JPMorgan Says Hedge US Election Risk for Mexican ‘Super Peso’

(Bloomberg) -- The US elections in November could cause more volatility for the Mexican peso than the upcoming vote at home, and investors should seek protection through a derivatives trade, according to JPMorgan Chase & Co.

Most Read from Bloomberg

The bank, which has an overweight recommendation for the peso, suggests selling a three-month USD/MXN digital call with a strike price of 18.50 and going long on a six-month digital call at the same strike price, strategists including Saad Siddiqui and Tania Escobedo Jacob wrote in a report released Wednesday.

“Headline risk is likely to increase if the emphasis continues to be put on concerns around Chinese evasion of tariffs through Mexico,” the strategists said. “We prefer to hedge the risk of a more contentious approach to trade or migration” via a calendar spread, they said.

The Mexican peso has rallied 19% over the past 24 months to around 16.7 per dollar, emerging as the best-performing developing nation currency over the period due to low volatility and high interest rates. It’s one of the few major currencies gaining against the dollar this year, repeatedly defying calls it’s become too expensive and concerns positioning is too crowded.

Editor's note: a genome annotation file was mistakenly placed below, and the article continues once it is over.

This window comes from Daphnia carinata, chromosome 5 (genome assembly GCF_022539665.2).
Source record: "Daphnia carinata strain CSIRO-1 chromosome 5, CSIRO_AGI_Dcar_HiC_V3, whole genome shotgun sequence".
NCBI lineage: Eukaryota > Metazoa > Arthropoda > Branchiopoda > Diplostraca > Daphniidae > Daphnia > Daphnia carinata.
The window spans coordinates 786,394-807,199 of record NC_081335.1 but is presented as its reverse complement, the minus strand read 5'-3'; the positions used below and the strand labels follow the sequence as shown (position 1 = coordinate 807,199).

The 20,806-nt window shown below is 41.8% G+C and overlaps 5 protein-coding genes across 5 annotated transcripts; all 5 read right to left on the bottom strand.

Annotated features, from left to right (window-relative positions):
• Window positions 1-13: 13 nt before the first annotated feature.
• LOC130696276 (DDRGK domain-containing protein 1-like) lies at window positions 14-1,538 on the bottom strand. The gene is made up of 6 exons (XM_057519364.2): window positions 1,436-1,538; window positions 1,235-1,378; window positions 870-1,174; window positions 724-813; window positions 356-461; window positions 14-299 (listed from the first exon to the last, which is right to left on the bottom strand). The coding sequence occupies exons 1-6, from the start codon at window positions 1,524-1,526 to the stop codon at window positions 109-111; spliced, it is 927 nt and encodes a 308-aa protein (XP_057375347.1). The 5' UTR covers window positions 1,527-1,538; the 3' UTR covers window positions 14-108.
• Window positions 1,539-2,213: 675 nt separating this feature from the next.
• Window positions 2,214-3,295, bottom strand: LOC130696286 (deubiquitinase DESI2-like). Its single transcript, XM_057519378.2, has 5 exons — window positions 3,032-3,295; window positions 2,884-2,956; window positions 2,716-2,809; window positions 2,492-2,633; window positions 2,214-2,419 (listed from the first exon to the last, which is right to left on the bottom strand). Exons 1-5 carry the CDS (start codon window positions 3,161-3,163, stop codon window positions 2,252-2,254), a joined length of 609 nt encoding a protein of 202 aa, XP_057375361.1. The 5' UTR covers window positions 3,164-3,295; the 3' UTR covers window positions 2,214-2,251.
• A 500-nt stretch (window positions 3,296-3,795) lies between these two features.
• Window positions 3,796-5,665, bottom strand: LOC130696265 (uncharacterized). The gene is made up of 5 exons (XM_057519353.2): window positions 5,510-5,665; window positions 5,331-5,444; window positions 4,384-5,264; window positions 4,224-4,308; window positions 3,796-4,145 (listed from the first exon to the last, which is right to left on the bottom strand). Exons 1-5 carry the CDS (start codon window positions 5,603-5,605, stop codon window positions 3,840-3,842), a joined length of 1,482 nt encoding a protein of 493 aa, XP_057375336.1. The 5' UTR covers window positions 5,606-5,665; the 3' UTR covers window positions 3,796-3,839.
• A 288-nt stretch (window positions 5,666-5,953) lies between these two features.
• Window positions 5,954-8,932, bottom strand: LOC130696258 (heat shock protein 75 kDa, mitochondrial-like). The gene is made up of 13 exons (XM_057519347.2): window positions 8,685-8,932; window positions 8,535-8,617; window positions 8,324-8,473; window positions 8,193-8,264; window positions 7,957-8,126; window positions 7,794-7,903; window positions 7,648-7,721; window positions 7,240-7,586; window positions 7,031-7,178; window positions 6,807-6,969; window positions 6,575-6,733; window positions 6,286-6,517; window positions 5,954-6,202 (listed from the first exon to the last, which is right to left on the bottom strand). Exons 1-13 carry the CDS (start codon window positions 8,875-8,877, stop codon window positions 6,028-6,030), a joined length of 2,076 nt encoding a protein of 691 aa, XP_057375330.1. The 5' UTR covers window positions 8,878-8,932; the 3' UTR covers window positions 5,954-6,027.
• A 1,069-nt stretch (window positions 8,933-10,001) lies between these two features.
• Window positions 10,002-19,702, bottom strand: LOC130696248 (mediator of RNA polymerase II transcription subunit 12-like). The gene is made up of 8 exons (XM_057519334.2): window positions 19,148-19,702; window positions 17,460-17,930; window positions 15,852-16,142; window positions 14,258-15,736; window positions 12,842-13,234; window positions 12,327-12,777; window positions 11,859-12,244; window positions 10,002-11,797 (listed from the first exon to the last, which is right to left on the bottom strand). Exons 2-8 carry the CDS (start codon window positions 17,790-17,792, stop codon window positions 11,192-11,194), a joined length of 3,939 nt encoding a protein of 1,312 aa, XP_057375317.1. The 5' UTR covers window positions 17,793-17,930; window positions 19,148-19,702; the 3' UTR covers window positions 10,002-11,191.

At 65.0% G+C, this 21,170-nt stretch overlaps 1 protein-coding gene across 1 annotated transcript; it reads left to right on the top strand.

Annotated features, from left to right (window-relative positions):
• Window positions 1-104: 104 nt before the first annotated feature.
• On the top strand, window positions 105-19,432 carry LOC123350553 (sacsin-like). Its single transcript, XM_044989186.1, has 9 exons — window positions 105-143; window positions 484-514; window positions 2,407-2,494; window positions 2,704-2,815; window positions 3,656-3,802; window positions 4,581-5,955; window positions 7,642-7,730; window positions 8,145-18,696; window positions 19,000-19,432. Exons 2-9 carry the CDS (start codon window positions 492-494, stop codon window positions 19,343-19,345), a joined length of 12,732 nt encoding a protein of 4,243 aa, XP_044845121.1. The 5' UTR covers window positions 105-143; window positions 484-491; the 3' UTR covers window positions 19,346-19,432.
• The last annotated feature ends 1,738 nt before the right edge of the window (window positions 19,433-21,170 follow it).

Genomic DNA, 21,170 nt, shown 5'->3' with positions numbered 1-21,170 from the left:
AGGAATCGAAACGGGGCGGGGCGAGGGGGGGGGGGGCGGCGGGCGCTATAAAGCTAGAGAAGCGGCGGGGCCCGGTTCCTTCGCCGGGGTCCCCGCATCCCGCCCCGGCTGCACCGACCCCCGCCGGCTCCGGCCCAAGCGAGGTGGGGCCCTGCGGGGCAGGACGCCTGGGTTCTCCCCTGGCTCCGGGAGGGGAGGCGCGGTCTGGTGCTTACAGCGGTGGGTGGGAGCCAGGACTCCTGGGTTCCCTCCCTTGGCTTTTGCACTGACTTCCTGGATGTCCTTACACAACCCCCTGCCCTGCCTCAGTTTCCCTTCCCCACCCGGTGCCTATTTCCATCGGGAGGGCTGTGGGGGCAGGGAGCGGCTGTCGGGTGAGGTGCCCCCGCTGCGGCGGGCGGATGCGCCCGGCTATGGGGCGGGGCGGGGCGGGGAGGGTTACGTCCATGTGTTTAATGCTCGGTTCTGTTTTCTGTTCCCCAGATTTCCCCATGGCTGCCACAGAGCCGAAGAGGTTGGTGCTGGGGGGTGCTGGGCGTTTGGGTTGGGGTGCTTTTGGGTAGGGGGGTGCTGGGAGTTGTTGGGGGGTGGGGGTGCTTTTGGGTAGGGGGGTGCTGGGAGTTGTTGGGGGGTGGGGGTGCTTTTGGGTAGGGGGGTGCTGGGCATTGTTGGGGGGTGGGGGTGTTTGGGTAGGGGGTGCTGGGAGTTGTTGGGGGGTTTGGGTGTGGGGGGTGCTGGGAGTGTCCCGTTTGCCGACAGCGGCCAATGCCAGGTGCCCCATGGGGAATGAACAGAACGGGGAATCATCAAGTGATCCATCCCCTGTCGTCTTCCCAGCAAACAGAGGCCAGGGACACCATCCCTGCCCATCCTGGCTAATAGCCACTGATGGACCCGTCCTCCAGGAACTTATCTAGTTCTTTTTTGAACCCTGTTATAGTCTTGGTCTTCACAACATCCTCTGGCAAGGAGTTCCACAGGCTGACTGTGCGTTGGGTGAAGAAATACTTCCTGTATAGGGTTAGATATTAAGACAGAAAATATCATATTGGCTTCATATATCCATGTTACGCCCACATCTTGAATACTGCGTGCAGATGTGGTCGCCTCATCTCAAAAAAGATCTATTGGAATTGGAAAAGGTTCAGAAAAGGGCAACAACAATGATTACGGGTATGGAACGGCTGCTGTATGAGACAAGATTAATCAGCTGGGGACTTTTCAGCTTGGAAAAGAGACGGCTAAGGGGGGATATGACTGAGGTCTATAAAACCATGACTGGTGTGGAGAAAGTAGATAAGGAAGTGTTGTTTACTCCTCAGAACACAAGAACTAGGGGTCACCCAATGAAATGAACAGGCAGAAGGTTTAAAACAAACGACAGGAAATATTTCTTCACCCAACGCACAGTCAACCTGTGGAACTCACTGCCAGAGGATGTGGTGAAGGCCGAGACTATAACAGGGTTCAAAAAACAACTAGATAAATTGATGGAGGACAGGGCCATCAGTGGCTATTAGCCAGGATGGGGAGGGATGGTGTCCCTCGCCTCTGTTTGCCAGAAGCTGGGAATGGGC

Mexico has presidential elections scheduled for June 2, and Claudia Sheinbaum, the candidate backed by President Andres Manuel Lopez Obrador, has been holding a large lead in opinion polls.

While President Joe Biden and Donald Trump haven’t taken a stance on the USMCA trade deal recently, the agreement that replaced Nafta in 2020 is up for review in mid-2026, the strategists said.

Read More: Morgan Stanley’s Worst Mexico Scenario Has Peso Falling 11%

“Some analysts believe that a Trump administration will be more likely to invoke the USMCA review clause to push for better terms,” they said, adding that one cannot rule out “some degree of trade rerouting.”

Despite the potential noise stemming from the US election, JPMorgan has a constructive view on the Mexican currency as it benefits from rising remittances and “geopolitical dividends” from the near-shoring trend, which is leading manufacturers to move facilities to Mexico.

Read More: Multinationals Are Seeking Protection Against the ‘Super Peso’

The peso “is no longer the high-beta risk proxy currency of old, but a more stable currency on a secular appreciation trend,” the strategists wrote. “This makes it one of the most attractive EM currencies to own over the medium term.”

--With assistance from Davison Santana.

Most Read from Bloomberg Businessweek

©2024 Bloomberg L.P.